The AHA! Christmas Trivia Quiz - Answers

1) The first instrument on which the carol Silent Night was played was:

C) A guitar

The carol was first sung as part of a church service in Austria. A guitar was used because the church organ was so badly rusted it couldn't be played.

2) In Guatemala, Christmas Day is celebrated:

B) On December 25

Guatemalan adults, however, do not exchange gifts until New Year's Day. Children get theirs (from the Christ Child) on Christmas morning.

3) Electric Christmas tree lights were first used in:

B) 1895

The idea for using electric Christmas lights came from an American, Ralph E. Morris. The new lights proved safer than the traditional candles.

NB: A correspondent has informed us that the General Electric company claims to have originated Christmas tree lighting in 1882, fully 13 years earlier than the date given in our answer. Unfortunately, we do not have access to an independent authority who could settle the matter beyond argument. In either case, however, answer (B) is clearly the best of the four choices given, so we will let it stand until further information becomes available.

4) Good King Wenceslas was king of which country?

C) Bohemia

The historical Wenceslas was actually only Duke of Bohemia, not a king. He lived in the tenth century.

5) Medieval English Christmas pantomimes did not include which character?

A) St. Nicholas

In Medieval England, Nicholas was just another saint - he had not yet metamorphosed into Santa Claus and had nothing to do with Christmas.

6) The name of Scrooge's deceased business partner in Charles Dickens' A Christmas Carol was:

D) Jacob Marley

Jacob Marley's spirit was the first of four to appear to Scrooge on Christmas Eve.

7) In North America, children put stockings out at Christmas time. Their Dutch counterparts use:

C) Shoes

Traditionally, the shoes used are wooden ones called sabots.

8) Which of these events did not occur on Christmas Day?

A) Ebenezer Scrooge was visited by four ghosts

The four spirits appeared to Scrooge on Christmas Eve, not Christmas Day.

NB: This answer has been challenged by two correspondents who note that at least three of the four spirits appeared to Scrooge after midnight, hence technically on Christmas Day. True, true - yet most of us think of Christmas Day as beginning when we rise from our beds, rather than when we are either already in them - as Scrooge was - or else about to retire. So, while acknowledging that our answer is open to a pedantic challenge, we believe it is correct according to ordinary usage, and clearly the best of the four choices offered by the question.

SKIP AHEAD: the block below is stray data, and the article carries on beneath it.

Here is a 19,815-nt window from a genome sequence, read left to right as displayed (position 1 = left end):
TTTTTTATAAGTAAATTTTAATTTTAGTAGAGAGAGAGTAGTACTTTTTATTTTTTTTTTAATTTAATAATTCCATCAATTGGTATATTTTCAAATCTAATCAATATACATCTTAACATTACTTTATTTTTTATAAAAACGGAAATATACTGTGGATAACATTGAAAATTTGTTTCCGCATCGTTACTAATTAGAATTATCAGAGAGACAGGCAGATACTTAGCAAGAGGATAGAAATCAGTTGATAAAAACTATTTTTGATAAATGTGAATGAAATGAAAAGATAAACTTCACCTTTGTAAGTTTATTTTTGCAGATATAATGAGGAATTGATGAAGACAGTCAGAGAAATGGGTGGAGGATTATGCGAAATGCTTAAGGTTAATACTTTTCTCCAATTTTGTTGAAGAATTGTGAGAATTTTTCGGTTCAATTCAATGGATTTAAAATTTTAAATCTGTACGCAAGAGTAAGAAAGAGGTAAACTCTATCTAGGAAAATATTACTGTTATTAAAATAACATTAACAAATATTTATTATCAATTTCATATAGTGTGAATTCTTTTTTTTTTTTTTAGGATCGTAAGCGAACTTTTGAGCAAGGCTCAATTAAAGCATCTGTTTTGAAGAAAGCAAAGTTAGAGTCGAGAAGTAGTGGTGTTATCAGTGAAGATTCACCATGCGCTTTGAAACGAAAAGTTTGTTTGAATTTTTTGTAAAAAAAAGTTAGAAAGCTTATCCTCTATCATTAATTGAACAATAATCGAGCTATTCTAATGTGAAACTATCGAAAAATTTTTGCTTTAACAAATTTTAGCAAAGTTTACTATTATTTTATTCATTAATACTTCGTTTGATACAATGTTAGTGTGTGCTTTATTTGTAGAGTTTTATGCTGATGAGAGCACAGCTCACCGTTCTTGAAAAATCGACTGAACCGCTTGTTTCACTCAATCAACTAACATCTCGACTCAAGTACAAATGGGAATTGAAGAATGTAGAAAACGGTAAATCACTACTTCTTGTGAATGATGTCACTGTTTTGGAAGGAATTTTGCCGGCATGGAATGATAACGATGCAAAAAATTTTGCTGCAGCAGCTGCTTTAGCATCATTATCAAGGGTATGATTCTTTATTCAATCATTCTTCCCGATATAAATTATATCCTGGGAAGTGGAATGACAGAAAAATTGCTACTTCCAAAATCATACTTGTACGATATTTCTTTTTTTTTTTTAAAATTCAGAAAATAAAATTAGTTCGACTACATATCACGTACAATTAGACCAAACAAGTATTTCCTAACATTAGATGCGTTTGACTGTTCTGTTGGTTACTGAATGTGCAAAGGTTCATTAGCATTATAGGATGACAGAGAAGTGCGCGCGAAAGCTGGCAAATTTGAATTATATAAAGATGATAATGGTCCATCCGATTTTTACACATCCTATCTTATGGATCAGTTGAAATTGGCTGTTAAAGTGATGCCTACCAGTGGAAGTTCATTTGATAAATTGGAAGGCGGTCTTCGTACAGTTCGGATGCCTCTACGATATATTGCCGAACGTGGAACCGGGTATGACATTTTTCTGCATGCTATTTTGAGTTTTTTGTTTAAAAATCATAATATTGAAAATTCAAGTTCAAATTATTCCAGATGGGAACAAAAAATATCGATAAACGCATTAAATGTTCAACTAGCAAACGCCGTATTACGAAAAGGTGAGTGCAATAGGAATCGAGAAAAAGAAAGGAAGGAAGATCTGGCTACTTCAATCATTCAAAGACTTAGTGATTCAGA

9) Which name does not belong to one of Santa's reindeer?

D) Klaxon

A klaxon is actually an electric horn.

10) In Syria, Christmas gifts are distributed by:

C) One of the Wise Men's camels

The gift-giving camel is said to have been the smallest one in the Wise Men's caravan.

11) One notable medieval English Christmas celebration featured:

A) A giant, 165-pound pie

The giant pie was nine feet in diameter. Its ingredients included 2 bushels of flour, 20 pounds of butter, 4 geese, 2 rabbits, 4 wild ducks, 2 woodcocks, 6 snipes, 4 partridges, 2 neats' tongues, 2 curlews, 6 pigeons and 7 blackbirds.

12) In Australia, usual Boxing Day activities include:

D) Surfing

In Australia, as everywhere in the southern hemisphere, Christmas comes in the middle of summer.

13) In Sweden, a common Christmas decoration is the Julbukk, a small figurine of a goat. It is usually made of what material?

B) Straw

A variety of straw decorations are a usual feature of Scandinavian Christmas festivities.

14) The real St. Nicholas lived:

C) In Turkey

St. Nicholas was bishop of the Turkish town of Myra in the early 4th century. It was the Dutch who first made him into a Christmas gift-giver, and Dutch settlers brought him to America where his name eventually became the familiar Santa Claus.

15) Which of the following was not one of the Three Kings?

C) Teleost

A teleost is actually a bony fish.

16) In Armenia, the traditional Christmas Eve meal consists of:

A) Fried fish, lettuce and spinach

The meal was eaten after the Christmas Eve service, in commemoration of the supper eaten by Mary on the evening before Christ's birth.

17) In Tchaikovsky's ballet The Nutcracker, the Nutcracker's main enemy is:

B) The King of the Mice

The King of the Mice, usually represented with seven heads, leads his troops against the nutcracker's toy soldiers, but loses the battle when Clara, the heroine, stuns him with a hurled shoe.

18) The day after Christmas, December 26, is known as Boxing Day. It is also the holy day of which saint?